Situated halfway between the city of Medellin and Bogota, the Colombian capital, Hacienda Napoles was the vast ranch owned by the drug baron Pablo Escobar. In the early 1980s, after Escobar had become rich but before he had started the campaign of assassinations and bombings that was to almost tear Colombia apart, he built himself a zoo. At the height of his power, Escobar was estimated to be worth more than $30 billion.
He smuggled in elephants, giraffes, and other exotic animals, among them four hippos – three females and one male. And with a typically grand gesture, he allowed the public to wander freely around the zoo.
The entrance was decorated with a Piper airplane identical to the one used by Escobar to fly his first shipment of cocaine to the United States, and the grounds were populated with statues of dinosaurs and other creatures.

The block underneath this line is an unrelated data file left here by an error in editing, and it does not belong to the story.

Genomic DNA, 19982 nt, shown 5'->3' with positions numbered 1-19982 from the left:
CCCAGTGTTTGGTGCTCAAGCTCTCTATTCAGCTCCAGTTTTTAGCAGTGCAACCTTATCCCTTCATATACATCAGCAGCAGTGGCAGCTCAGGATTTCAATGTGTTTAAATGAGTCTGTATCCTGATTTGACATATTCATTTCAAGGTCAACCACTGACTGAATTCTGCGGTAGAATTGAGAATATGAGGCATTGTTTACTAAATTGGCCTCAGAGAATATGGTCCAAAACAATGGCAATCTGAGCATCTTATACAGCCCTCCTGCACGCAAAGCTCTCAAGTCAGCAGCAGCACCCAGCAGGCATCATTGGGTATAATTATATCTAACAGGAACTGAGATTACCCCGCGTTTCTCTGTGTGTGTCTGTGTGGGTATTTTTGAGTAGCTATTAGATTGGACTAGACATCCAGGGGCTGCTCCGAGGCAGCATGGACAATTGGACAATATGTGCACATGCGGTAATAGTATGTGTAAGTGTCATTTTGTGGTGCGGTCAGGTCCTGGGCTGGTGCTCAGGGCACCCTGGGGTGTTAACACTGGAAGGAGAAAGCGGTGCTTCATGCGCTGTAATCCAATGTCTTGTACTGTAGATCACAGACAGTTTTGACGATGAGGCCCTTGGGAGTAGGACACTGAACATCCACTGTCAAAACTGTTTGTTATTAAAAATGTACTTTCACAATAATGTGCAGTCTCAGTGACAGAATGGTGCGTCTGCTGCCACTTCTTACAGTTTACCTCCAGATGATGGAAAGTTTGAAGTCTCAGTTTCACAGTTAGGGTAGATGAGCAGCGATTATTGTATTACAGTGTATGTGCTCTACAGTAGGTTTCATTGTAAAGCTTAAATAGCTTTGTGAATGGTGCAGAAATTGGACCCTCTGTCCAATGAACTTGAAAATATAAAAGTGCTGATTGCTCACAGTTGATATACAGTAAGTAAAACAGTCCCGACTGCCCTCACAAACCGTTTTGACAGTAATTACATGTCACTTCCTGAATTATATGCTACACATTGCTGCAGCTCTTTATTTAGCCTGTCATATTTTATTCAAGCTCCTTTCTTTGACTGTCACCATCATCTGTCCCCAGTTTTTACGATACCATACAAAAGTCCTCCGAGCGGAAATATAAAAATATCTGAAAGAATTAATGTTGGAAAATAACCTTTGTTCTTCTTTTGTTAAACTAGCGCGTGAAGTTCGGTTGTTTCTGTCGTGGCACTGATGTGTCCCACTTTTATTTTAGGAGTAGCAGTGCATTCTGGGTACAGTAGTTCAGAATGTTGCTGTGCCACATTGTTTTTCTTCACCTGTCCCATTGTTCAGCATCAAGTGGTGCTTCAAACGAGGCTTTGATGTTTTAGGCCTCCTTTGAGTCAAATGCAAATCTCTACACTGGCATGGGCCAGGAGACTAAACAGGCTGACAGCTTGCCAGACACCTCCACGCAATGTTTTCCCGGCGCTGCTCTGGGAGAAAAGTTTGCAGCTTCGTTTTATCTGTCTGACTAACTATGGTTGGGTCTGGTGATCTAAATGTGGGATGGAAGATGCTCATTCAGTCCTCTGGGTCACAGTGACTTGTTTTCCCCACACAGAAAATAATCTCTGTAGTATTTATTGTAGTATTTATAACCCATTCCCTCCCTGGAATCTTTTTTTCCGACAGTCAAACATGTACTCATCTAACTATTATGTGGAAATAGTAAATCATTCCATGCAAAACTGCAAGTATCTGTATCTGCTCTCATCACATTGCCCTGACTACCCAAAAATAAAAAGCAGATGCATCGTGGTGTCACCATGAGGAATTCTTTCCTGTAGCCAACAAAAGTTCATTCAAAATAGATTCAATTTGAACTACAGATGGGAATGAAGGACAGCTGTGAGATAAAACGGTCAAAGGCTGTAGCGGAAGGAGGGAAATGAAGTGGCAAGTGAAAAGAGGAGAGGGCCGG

When Hacienda Napoles was confiscated in the early 1990s, Escobar’s menagerie was dispersed to zoos around the country. But not the hippos. For about two decades, they have wallowed in their soupy lake, watching the 20sq km (8 sq mile) park around them become neglected and overgrown – and then transformed back into a zoo and theme park, complete with water slides.
All the while, the hippos themselves thrived, and multiplied. Nobody knows how many there are. The local environmental authority, which bears responsibility for them, estimates between 50 and 60.
In 2014, a “Jurassic Park”-style African theme park was operating on the grounds, which have been rented by a private company. “Parque Temático Hacienda Nápoles” comes complete with a water park, a guided safari attraction, aquariums, and a replica of the caves in Colombia’s Cueva de los Guácharos National Park.
The Escobar museum, his burned private car collection, and the abandoned “ruins” of his house are still publicly accessible but are reported to have collapsed in February 2015.
(Photo credit: Eric Vandeville / Gamma-Rapho / Getty Images).